The sole issue that needs to be resolved is whether the Restraining Order permitted the Government to enter a portion of the Restaurant Business that was not on the second floor of the building. Because the Restraining Order functioned essentially as a search warrant, it should be interpreted as if it were one.

  The guiding interpretive rule is that "[w]arrants must be read in a `commonsense' fashion." United States v. Bianco, 998 F.2d 1112, 1117 (2d Cir. 1993) (citing United States v. Ventresca, 380 U.S. 102, 109 (1965)); see also Doe v. Groody, 361 F.3d 232, 239 (3d Cir. 2004) (noting that "a warrant should be interpreted practically"). This practical, common-sense approach to interpretation leads to two corollaries. First, a warrant's specific terms should not be read "in a way that violates its fundamental purposes." Groody, 361 F.3d at 239. Second, and relatedly, "officers executing a search warrant are `not obliged to interpret it narrowly.'" McClendon v. Story Sheriff's Office, 403 F.3d 510, 517 (8th Cir. 2005) (quoting United States v. Stiver, 9 F.3d 298, 302 (3d Cir. 1993)); see also Hessel v. O'Hearn 977 F.2d 299, 302 (7th Cir. 1992) (explaining that officers should not interpret warrants narrowly because unnecessary items can be returned, while unseized evidence might be destroyed and "[t]he prosecutor is in a better position to winnow the wheat from the chaff than the police are"). When deciding whether to exclude the evidence, a court applies "an objective test: would a reasonable officer have interpreted the warrant to permit the search at issue." United States v. Gorman, 104 F.3d 272, 274 (9th Cir. 1996).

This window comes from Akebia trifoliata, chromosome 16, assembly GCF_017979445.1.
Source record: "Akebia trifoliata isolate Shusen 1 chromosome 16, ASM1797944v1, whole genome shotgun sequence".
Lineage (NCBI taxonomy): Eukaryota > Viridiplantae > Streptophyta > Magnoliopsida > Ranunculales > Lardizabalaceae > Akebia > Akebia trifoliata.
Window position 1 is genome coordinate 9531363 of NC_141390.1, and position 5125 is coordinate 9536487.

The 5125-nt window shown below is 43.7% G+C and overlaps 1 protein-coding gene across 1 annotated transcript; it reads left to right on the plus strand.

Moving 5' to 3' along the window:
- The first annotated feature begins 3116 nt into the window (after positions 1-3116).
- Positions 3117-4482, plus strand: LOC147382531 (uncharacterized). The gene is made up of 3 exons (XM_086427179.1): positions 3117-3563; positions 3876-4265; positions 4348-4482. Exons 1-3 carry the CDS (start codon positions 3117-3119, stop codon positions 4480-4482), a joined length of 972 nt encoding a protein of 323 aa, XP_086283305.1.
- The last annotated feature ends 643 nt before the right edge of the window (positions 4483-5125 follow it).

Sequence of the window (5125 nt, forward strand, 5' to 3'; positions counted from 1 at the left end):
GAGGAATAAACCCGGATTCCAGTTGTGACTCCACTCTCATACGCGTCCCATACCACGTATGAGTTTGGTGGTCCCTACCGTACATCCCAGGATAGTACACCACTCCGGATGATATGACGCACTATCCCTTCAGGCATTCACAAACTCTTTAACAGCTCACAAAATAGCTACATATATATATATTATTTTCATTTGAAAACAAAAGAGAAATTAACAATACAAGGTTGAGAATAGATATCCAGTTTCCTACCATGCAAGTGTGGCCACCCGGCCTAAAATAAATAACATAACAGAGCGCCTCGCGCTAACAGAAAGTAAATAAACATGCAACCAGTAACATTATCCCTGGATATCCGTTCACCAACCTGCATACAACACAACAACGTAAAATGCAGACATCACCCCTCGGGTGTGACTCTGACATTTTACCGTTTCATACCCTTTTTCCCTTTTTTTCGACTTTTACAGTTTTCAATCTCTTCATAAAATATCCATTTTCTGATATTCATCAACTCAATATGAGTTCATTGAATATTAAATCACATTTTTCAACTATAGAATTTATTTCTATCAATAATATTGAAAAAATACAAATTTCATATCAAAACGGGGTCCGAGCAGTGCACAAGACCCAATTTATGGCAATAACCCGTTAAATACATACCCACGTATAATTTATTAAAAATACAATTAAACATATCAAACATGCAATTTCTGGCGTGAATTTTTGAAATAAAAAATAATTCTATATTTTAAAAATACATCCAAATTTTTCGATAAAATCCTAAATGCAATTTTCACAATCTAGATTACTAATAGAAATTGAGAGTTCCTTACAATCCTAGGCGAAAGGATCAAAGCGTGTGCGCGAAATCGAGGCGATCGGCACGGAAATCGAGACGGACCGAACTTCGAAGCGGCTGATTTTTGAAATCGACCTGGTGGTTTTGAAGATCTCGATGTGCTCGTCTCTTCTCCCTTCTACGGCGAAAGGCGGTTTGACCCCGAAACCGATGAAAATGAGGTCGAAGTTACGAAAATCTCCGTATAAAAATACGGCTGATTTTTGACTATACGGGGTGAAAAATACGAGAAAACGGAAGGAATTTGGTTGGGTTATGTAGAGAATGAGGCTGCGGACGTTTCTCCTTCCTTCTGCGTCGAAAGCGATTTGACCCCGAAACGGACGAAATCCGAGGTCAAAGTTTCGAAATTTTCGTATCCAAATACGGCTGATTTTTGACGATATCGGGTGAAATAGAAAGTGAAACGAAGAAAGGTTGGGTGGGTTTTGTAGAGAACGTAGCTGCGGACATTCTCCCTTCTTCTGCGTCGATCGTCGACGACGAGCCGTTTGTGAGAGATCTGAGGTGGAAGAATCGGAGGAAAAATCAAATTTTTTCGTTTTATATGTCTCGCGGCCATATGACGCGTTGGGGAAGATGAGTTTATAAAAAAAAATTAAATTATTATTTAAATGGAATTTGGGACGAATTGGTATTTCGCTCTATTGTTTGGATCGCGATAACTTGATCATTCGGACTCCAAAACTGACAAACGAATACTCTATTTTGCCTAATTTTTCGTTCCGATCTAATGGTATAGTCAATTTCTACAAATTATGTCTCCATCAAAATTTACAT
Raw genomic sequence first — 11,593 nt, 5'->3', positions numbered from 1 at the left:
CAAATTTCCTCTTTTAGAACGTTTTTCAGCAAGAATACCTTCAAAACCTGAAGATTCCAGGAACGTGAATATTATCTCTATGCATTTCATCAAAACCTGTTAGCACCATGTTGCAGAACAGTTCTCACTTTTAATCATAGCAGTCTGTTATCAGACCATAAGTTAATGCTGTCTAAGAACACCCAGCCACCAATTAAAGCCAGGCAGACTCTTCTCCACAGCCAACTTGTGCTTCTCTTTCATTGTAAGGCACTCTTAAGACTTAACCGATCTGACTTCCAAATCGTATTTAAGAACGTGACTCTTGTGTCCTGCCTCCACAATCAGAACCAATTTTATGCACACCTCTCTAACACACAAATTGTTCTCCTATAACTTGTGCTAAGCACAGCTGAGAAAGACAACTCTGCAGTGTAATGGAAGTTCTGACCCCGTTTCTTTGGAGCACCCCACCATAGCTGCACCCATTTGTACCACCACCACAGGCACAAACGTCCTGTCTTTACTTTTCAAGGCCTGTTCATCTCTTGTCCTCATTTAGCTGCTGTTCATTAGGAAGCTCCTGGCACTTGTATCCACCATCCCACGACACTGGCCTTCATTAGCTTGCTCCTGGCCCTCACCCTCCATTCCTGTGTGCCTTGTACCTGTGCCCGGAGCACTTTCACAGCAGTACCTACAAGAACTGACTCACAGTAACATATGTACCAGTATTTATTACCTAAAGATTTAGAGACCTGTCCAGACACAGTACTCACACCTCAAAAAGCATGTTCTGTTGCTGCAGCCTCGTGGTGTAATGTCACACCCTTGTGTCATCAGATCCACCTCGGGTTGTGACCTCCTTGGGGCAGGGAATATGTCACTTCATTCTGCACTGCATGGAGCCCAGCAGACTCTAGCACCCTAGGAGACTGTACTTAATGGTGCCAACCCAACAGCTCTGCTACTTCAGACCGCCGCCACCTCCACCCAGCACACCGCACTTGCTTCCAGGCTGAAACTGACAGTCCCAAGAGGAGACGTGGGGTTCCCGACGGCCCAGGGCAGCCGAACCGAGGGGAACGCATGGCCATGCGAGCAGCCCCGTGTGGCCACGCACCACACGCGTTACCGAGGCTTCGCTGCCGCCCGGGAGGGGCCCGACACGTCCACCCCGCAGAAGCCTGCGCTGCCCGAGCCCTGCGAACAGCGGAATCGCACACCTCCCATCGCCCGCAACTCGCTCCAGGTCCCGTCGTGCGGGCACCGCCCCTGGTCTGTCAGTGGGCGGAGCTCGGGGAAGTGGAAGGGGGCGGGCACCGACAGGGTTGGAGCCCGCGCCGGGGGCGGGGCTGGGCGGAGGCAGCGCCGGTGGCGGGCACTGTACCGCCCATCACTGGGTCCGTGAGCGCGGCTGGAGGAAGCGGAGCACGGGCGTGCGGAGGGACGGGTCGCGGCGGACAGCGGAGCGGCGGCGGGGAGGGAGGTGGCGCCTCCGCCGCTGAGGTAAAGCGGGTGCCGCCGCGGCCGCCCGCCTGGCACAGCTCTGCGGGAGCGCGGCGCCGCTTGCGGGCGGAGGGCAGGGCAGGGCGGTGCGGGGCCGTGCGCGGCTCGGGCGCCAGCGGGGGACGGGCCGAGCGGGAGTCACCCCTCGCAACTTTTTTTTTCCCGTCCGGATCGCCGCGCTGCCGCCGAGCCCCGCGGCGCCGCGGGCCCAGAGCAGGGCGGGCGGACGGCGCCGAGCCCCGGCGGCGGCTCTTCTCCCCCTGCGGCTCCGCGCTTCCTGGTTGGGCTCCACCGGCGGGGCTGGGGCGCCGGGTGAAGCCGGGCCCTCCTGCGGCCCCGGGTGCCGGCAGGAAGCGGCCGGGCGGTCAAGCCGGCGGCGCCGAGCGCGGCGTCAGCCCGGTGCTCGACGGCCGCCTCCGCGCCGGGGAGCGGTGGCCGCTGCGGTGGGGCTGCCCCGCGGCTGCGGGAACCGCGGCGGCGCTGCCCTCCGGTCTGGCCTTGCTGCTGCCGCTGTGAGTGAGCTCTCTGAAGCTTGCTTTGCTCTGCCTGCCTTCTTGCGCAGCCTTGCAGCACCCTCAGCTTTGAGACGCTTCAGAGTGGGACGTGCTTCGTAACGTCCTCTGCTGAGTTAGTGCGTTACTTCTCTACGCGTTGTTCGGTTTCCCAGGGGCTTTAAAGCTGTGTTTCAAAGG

Pursuant to the terms of the Order, law enforcement officials were authorized to "enter . . . the Restaurant Business," which had been described as "located on the second floor at 900 Morris Park Avenue." Colotti maintains that this phrase limits the permissible search area to only what is contained on the second floor of the building. But an equally plausible reading of this phrase is as a nonrestrictive descriptor, to identify for law enforcement officials the target of their search, rather than to define its precise geographical limits.